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  9. ^ Burden, Melissa. "NADA economist predicts new car sales will peak in '16". The Detroit News. Digital First Media. ISSN 1055-2715. Retrieved February 22, 2017.
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  12. ^ Moriarty, Rick (November 12, 2013). "William Fox elected vice chairman of National Automobile Dealers Association". The Post-Standard. Syracuse, New York: Advance Publications. Retrieved February 22, 2017.
  13. ^ "Peter Welch Is New NADA President". Automotive Digest. 2013-01-09. Retrieved February 21, 2017.
  14. ^ "NADA Executive Staff". National Automobile Dealers Association. Retrieved November 7, 2016.
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  16. ^ "American Truck Dealers". National Automobile Dealers Association. Retrieved February 21, 2017.
  17. ^ a b c "New ATD Chairman Touts Need for Truck Technicians Even in Tough Economic Times". Work Truck Online. April 30, 2008. Retrieved November 15, 2016.
  18. ^ a b Troy, Terry (April 9, 2016). "American Truck Dealers name new chairman in Las Vegas". The Plain Dealer. Advance Publications. Retrieved February 21, 2017.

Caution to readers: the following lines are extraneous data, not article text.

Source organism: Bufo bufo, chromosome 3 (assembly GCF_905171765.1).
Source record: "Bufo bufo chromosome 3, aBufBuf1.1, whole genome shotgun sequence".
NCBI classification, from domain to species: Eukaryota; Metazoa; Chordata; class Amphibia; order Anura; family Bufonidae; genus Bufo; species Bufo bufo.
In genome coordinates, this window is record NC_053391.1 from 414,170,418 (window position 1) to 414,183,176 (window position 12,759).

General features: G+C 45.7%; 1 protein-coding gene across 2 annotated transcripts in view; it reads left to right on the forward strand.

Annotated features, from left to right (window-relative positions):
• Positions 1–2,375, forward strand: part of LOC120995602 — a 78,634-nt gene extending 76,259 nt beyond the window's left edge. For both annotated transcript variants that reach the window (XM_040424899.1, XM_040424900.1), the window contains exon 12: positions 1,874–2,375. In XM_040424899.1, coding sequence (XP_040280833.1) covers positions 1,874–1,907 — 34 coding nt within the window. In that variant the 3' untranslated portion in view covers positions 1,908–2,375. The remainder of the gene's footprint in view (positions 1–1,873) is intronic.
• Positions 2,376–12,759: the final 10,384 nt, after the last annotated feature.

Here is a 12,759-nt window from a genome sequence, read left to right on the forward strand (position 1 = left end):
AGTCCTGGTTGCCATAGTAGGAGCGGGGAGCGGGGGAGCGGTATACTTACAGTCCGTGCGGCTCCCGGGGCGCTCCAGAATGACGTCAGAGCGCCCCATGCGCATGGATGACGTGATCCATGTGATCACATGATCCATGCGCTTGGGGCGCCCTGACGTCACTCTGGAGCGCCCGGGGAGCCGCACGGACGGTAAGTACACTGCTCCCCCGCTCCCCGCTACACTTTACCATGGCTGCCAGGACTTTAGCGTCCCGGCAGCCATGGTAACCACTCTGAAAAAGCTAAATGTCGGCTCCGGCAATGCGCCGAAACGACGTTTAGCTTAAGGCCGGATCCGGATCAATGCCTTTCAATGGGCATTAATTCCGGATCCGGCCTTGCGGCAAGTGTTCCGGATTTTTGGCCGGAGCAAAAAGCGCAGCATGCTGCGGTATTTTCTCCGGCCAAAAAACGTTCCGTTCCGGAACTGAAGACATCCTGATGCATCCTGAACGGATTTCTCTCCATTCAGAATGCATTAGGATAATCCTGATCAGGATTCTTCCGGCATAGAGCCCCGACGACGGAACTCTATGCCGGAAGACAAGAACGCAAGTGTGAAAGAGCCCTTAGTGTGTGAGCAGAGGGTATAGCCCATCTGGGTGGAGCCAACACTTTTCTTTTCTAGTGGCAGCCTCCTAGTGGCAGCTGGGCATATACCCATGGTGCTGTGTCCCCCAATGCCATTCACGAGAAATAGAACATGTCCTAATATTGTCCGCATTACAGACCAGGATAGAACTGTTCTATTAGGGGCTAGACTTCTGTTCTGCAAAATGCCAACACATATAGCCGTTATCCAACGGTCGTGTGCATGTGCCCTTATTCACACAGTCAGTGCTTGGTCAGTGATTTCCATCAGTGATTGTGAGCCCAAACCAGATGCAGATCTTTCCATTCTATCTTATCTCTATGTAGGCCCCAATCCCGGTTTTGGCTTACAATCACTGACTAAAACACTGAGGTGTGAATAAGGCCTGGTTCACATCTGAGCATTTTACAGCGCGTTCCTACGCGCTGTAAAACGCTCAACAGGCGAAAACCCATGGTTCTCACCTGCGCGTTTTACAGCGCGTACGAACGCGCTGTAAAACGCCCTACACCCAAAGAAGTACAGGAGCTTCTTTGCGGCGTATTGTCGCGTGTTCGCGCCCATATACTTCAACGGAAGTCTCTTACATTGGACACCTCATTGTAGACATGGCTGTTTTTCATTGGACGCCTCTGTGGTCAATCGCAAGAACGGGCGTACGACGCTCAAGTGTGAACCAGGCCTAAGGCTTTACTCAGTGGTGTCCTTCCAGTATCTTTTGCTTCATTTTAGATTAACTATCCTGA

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  20. ^ "NADA Announces New Dates for 2015–2018 Conventions". F&I and Showroom. June 27, 2013. Retrieved February 21, 2017.
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  23. ^ "Auto Forum LA". LA Auto Show. Retrieved February 21, 2017.
  24. ^ Kamal, Tariq (May 2015). "Business as Usual: A Q&A with Warren Buffett and Larry Van Tuyl headlined the 2015 NADA/J.D. Power Automotive Forum, where the two executives discussed the direction of the nation's fourth-largest dealer group post-acquisition". F&I and Showroom. Retrieved February 21, 2017.
  25. ^ "Famous Voices: NADA conventions attract big names in politics, entertainment and the industry". Automotive News. 2017-01-22. Retrieved March 2, 2017.
  26. ^ Kamen, Al (February 13, 2012). "George W. Bush: Auto bailout was mine!". The Washington Post. Retrieved March 2, 2017.
  27. ^ Sayre, Katherine (January 24, 2014). "Hillary Clinton to address National Automobile Dealers Association in New Orleans". The Times-Picayune. Advance Publications. Retrieved February 22, 2017.